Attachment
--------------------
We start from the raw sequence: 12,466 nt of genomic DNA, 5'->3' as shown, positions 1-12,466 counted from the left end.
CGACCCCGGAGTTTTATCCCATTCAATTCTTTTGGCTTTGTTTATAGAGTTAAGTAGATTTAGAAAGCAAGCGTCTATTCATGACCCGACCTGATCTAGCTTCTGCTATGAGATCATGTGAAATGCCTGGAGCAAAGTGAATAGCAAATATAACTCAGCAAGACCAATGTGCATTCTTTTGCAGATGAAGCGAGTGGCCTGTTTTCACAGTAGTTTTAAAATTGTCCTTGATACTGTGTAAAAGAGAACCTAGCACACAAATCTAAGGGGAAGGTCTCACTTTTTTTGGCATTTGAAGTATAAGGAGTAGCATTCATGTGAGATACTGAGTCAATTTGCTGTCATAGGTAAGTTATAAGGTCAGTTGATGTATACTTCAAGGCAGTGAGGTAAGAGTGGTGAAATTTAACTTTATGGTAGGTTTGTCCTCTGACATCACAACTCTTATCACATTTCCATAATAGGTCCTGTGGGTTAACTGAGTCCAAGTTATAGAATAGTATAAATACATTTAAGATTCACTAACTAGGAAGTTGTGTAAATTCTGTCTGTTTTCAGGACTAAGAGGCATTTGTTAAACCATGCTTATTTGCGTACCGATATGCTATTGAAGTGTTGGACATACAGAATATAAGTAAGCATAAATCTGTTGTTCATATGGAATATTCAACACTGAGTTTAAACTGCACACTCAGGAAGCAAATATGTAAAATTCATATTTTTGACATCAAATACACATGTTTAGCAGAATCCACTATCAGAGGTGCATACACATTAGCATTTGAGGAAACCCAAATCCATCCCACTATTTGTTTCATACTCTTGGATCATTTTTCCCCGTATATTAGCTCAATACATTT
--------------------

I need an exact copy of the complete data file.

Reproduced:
We start from the raw sequence: 12,466 nt of genomic DNA, 5'->3' as shown, positions 1-12,466 counted from the left end.
CGACCCCGGAGTTTTATCCCATTCAATTCTTTTGGCTTTGTTTATAGAGTTAAGTAGATTTAGAAAGCAAGCGTCTATTCATGACCCGACCTGATCTAGCTTCTGCTATGAGATCATGTGAAATGCCTGGAGCAAAGTGAATAGCAAATATAACTCAGCAAGACCAATGTGCATTCTTTTGCAGATGAAGCGAGTGGCCTGTTTTCACAGTAGTTTTAAAATTGTCCTTGATACTGTGTAAAAGAGAACCTAGCACACAAATCTAAGGGGAAGGTCTCACTTTTTTTGGCATTTGAAGTATAAGGAGTAGCATTCATGTGAGATACTGAGTCAATTTGCTGTCATAGGTAAGTTATAAGGTCAGTTGATGTATACTTCAAGGCAGTGAGGTAAGAGTGGTGAAATTTAACTTTATGGTAGGTTTGTCCTCTGACATCACAACTCTTATCACATTTCCATAATAGGTCCTGTGGGTTAACTGAGTCCAAGTTATAGAATAGTATAAATACATTTAAGATTCACTAACTAGGAAGTTGTGTAAATTCTGTCTGTTTTCAGGACTAAGAGGCATTTGTTAAACCATGCTTATTTGCGTACCGATATGCTATTGAAGTGTTGGACATACAGAATATAAGTAAGCATAAATCTGTTGTTCATATGGAATATTCAACACTGAGTTTAAACTGCACACTCAGGAAGCAAATATGTAAAATTCATATTTTTGACATCAAATACACATGTTTAGCAGAATCCACTATCAGAGGTGCATACACATTAGCATTTGAGGAAACCCAAATCCATCCCACTATTTGTTTCATACTCTTGGATCATTTTTCCCCGTATATTAGCTCAATACATTT